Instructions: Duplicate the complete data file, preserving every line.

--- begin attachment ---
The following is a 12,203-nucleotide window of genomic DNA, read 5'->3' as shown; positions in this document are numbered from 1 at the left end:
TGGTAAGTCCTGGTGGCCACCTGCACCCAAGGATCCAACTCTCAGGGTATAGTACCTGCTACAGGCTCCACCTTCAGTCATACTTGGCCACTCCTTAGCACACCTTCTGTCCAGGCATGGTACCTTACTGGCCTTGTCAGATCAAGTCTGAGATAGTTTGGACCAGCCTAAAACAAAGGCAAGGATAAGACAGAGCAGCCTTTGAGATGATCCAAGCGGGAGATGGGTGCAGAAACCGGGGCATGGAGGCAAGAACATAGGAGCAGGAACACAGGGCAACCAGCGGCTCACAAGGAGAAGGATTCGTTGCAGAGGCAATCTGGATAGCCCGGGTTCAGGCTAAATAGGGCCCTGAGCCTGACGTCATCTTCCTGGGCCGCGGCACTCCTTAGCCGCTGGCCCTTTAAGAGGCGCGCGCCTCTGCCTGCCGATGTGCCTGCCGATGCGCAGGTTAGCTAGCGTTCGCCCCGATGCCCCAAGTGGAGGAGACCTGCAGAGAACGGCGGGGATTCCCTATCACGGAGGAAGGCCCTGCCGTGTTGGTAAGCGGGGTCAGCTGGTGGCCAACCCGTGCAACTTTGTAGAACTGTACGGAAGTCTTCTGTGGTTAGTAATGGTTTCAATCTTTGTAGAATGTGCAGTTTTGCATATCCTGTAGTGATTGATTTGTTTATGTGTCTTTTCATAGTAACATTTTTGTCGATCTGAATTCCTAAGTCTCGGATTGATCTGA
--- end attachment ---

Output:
The following is a 12,203-nucleotide window of genomic DNA, read 5'->3' as shown; positions in this document are numbered from 1 at the left end:
TGGTAAGTCCTGGTGGCCACCTGCACCCAAGGATCCAACTCTCAGGGTATAGTACCTGCTACAGGCTCCACCTTCAGTCATACTTGGCCACTCCTTAGCACACCTTCTGTCCAGGCATGGTACCTTACTGGCCTTGTCAGATCAAGTCTGAGATAGTTTGGACCAGCCTAAAACAAAGGCAAGGATAAGACAGAGCAGCCTTTGAGATGATCCAAGCGGGAGATGGGTGCAGAAACCGGGGCATGGAGGCAAGAACATAGGAGCAGGAACACAGGGCAACCAGCGGCTCACAAGGAGAAGGATTCGTTGCAGAGGCAATCTGGATAGCCCGGGTTCAGGCTAAATAGGGCCCTGAGCCTGACGTCATCTTCCTGGGCCGCGGCACTCCTTAGCCGCTGGCCCTTTAAGAGGCGCGCGCCTCTGCCTGCCGATGTGCCTGCCGATGCGCAGGTTAGCTAGCGTTCGCCCCGATGCCCCAAGTGGAGGAGACCTGCAGAGAACGGCGGGGATTCCCTATCACGGAGGAAGGCCCTGCCGTGTTGGTAAGCGGGGTCAGCTGGTGGCCAACCCGTGCAACTTTGTAGAACTGTACGGAAGTCTTCTGTGGTTAGTAATGGTTTCAATCTTTGTAGAATGTGCAGTTTTGCATATCCTGTAGTGATTGATTTGTTTATGTGTCTTTTCATAGTAACATTTTTGTCGATCTGAATTCCTAAGTCTCGGATTGATCTGA